About Adam Lee

Adam Lee is an atheist writer and speaker living in New York City. His new novel, Broken Ring, is available in paperback and e-book. Read his full bio, or follow him on Twitter.

  • Katie M

    This story is both amusing AND pathetic.

  • http://www.borderofinsanity.com Pentagram

    Is this the same Shelby Corbitt behind the web site, now saying “We are not fortune tellers” on http://shelbycorbitt.com/ask/ ?

  • penn

    That was pretty sad. It seems clear that truly believed what she was saying. I can’t imagine what it must feel to spend years or decades dedicated to something and watch it utterly fail. She would have to be almost inhuman to not immediately start coming up with excuses. Could you honestly admit to yourself that level of wasted time, effort and life?

  • Wednesday

    An anime series called Kino’s Travels does an excellent job of exposing the absurdity of apocalypse prophecies. It has an episode featuring a town whose leader predicts the world will end that day, at sunset, based on an extremely vague line in a holy book. When the world fails to end, the townspeople are restless and angry until the leader says whoops, he misread the holy book, it’s in half a month at the _new_ moon, not full. And everyone is satisfied.

  • http://www.intragalacticcomic.com Steph

    You’ve gotta feel bad for the rest of the family, who were probably forced into the pool every day throughout December.

  • Andrew T.

    This certainly is an amusing chronology of quotations. It’s only too bad their maker didn’t reconsider their basis for justification after watching the predictions blow up in her face…but you can’t let a bit of pesky logic and critical deduction influence your thought, can you?

  • http://kagerato.net kagerato

    How do we distinguish the “true believers” in the Rapture from outright frauds milking wishful thinking for book sales?

    This nonsense about the imminent end of the world is another (rather overt) form of fear-mongering. I’m utterly convinced that one of the most dangerous and unsound acts you can ever do is give into your own fear and anxieties.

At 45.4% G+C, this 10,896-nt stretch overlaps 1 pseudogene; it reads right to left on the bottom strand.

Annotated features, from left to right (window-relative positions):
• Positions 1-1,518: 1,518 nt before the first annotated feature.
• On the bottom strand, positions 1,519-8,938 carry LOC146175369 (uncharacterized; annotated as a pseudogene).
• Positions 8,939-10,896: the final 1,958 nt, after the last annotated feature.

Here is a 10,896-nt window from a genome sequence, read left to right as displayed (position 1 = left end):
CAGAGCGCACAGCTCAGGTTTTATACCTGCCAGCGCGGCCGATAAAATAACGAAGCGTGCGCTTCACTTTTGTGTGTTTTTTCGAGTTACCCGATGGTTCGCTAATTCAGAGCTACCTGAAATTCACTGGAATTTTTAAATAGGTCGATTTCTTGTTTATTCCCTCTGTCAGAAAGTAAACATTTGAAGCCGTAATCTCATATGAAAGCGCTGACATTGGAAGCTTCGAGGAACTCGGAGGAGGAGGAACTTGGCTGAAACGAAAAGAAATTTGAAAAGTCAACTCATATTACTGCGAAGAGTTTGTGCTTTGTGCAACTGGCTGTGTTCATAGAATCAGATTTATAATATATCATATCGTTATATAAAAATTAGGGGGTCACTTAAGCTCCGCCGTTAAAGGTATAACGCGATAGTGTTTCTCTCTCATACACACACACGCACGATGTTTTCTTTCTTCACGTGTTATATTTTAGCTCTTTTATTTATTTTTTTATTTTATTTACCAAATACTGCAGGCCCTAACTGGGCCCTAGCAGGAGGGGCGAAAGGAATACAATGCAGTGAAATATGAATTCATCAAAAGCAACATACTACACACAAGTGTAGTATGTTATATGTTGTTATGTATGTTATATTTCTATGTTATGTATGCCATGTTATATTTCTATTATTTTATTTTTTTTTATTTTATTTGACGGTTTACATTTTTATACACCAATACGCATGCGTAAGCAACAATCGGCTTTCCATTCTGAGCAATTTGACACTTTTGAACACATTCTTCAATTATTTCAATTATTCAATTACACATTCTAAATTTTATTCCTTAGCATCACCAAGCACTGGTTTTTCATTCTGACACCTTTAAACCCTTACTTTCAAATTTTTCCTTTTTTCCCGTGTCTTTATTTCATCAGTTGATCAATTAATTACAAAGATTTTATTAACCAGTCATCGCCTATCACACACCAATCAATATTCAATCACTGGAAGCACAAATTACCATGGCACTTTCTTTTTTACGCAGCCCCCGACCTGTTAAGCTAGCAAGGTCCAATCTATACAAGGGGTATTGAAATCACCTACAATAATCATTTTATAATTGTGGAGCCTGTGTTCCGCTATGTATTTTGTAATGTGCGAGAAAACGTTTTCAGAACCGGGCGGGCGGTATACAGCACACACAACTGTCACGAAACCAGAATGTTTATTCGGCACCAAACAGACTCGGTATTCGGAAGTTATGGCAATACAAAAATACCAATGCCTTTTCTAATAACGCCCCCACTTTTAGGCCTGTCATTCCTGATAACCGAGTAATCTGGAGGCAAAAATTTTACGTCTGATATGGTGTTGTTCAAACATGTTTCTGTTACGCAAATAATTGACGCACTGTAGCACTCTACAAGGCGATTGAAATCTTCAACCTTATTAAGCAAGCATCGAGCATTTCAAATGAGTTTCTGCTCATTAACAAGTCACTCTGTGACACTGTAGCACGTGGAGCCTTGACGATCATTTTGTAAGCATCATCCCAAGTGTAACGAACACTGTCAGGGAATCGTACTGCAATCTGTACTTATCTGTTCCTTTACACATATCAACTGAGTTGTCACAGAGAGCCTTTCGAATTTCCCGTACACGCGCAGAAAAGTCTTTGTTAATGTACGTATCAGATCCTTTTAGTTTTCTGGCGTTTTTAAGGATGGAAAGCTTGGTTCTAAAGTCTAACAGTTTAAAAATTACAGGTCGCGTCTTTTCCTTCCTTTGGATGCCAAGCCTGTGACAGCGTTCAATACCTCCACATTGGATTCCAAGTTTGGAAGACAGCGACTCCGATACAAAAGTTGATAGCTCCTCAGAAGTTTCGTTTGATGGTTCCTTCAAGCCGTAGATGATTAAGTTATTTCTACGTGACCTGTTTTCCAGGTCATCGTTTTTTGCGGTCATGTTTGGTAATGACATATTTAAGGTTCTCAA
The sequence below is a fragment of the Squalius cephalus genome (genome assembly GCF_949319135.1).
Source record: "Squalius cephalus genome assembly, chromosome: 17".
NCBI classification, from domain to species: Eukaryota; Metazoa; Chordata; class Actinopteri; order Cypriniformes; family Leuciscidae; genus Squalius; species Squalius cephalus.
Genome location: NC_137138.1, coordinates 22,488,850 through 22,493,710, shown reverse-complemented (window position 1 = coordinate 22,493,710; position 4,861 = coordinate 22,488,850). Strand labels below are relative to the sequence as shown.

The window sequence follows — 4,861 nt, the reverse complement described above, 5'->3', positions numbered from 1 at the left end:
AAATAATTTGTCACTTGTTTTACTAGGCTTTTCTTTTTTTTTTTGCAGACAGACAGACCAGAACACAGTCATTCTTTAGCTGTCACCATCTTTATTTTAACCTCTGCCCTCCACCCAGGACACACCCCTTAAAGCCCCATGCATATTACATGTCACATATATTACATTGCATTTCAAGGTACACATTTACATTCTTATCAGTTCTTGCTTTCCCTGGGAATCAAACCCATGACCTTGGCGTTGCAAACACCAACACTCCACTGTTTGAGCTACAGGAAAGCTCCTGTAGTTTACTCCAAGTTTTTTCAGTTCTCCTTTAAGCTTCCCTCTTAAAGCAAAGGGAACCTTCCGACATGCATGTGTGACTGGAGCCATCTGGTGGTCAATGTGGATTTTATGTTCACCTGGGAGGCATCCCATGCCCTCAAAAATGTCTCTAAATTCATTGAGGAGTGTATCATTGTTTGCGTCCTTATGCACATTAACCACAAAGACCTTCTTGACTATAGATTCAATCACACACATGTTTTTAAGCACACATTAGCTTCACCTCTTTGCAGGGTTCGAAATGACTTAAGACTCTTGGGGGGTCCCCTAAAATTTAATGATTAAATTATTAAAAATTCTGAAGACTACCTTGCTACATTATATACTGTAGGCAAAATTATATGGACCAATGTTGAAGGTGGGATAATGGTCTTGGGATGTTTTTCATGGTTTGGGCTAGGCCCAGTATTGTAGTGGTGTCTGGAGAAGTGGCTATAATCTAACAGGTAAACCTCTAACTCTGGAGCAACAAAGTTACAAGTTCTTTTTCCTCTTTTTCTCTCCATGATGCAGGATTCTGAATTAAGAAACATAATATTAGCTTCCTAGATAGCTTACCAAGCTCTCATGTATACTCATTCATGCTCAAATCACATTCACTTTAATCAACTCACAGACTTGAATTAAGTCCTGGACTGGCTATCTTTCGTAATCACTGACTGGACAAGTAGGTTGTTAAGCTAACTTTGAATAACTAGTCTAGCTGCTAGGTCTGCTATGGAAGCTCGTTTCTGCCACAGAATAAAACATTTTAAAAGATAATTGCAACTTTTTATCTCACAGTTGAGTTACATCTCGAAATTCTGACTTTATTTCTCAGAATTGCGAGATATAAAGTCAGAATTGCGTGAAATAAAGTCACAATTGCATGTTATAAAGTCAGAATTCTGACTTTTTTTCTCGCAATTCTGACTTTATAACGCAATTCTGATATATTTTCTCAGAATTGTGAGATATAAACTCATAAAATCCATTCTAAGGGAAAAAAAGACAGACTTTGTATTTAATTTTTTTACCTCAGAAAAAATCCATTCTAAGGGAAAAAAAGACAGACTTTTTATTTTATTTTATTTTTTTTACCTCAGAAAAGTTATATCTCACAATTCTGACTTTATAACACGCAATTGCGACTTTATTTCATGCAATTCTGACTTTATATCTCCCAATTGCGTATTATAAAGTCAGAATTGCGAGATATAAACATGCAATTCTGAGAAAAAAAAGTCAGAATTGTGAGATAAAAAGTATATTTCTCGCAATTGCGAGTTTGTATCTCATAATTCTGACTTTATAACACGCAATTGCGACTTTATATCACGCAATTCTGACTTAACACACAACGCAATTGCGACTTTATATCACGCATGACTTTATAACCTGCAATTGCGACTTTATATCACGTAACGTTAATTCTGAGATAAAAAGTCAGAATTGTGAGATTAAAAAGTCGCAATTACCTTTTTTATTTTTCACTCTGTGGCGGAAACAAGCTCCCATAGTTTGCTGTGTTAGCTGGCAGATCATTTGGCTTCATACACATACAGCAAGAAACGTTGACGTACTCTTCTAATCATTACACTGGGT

“…the safest course is to do nothing against one’s conscience. With this secret, we can enjoy life and have no fear from death.”

    “Those who can make you believe absurdities can make you commit atrocities.”

    –Voltaire

  • Tacroy

    In 2003, a woman from church said she had a word from God for me. It was for me to get the word out that God had given me. She said now was the time. She didn’t really know what that word was, but I knew.

    I find this hilarious, because the woman from church was clearly just trying to get Mrs. Corbitt to go out and evangelize. Can you imagine the look on her face when Corbitt instead says something along the lines of “oh shit, I know exactly what God wants me to do! The world is going to end in 2007!”

  • John Nernoff

    You should read the “Transcendental Temptation” by Paul Kurtz, Prometheus, 1986: Page 261ff

    William Miller was a doomsday prophet. He predicted in 1818 that in 25 years the world would end, as per Daniel, Revelation and, let’s not forget Jesus, the first Christian end-of-the-worlder. (p. 263)

    By March 21, 1844 nothing happened. Mockery was heard. Then Samuel S. Snow predicted October 22, 1844. Zilch. Meanwhile Kurtz writes, “One man put on turkey wings, got up on a tree and prayed that the Lord would take him.” He fell and broke his arm. No end to the world.

    Kurtz mentions Hal Lindsey. Yawn.

    Next Ellen G. White (p 267). God’s real plan was misread. The Seventh-Day Adventist Church was founded. Along with White, there was a visionary, Ellen Harmon, age 17. The “shut-door” thesis explained previous failures; Jesus moved from one holy place to a holier place in 1844 so the rapture was ongoing. Plagiarism was involved. Vast “holy” writings were produced but no end of the world occurred. Erroneous predictions of the out come of the Civil War were made.